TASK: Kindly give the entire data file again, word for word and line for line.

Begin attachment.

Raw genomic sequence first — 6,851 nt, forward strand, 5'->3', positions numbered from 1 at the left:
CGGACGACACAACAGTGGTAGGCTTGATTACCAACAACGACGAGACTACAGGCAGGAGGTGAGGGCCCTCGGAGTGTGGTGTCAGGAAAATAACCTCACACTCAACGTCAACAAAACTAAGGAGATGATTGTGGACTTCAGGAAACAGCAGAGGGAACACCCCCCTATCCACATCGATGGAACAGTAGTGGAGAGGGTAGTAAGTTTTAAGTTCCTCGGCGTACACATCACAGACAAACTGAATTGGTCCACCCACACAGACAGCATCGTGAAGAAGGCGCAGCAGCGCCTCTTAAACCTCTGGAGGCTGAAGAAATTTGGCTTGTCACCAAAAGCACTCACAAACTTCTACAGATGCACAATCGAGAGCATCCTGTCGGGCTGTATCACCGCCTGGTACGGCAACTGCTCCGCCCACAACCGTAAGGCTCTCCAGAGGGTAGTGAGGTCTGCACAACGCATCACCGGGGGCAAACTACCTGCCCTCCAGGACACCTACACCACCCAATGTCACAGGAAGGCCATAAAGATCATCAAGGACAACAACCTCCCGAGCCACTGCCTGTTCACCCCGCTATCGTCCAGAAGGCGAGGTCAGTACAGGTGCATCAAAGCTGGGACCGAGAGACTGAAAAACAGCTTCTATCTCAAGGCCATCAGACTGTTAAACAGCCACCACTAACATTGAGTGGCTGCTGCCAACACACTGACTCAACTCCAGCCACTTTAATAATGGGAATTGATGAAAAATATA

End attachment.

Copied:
Raw genomic sequence first — 6,851 nt, forward strand, 5'->3', positions numbered from 1 at the left:
CGGACGACACAACAGTGGTAGGCTTGATTACCAACAACGACGAGACTACAGGCAGGAGGTGAGGGCCCTCGGAGTGTGGTGTCAGGAAAATAACCTCACACTCAACGTCAACAAAACTAAGGAGATGATTGTGGACTTCAGGAAACAGCAGAGGGAACACCCCCCTATCCACATCGATGGAACAGTAGTGGAGAGGGTAGTAAGTTTTAAGTTCCTCGGCGTACACATCACAGACAAACTGAATTGGTCCACCCACACAGACAGCATCGTGAAGAAGGCGCAGCAGCGCCTCTTAAACCTCTGGAGGCTGAAGAAATTTGGCTTGTCACCAAAAGCACTCACAAACTTCTACAGATGCACAATCGAGAGCATCCTGTCGGGCTGTATCACCGCCTGGTACGGCAACTGCTCCGCCCACAACCGTAAGGCTCTCCAGAGGGTAGTGAGGTCTGCACAACGCATCACCGGGGGCAAACTACCTGCCCTCCAGGACACCTACACCACCCAATGTCACAGGAAGGCCATAAAGATCATCAAGGACAACAACCTCCCGAGCCACTGCCTGTTCACCCCGCTATCGTCCAGAAGGCGAGGTCAGTACAGGTGCATCAAAGCTGGGACCGAGAGACTGAAAAACAGCTTCTATCTCAAGGCCATCAGACTGTTAAACAGCCACCACTAACATTGAGTGGCTGCTGCCAACACACTGACTCAACTCCAGCCACTTTAATAATGGGAATTGATGAAAAATATA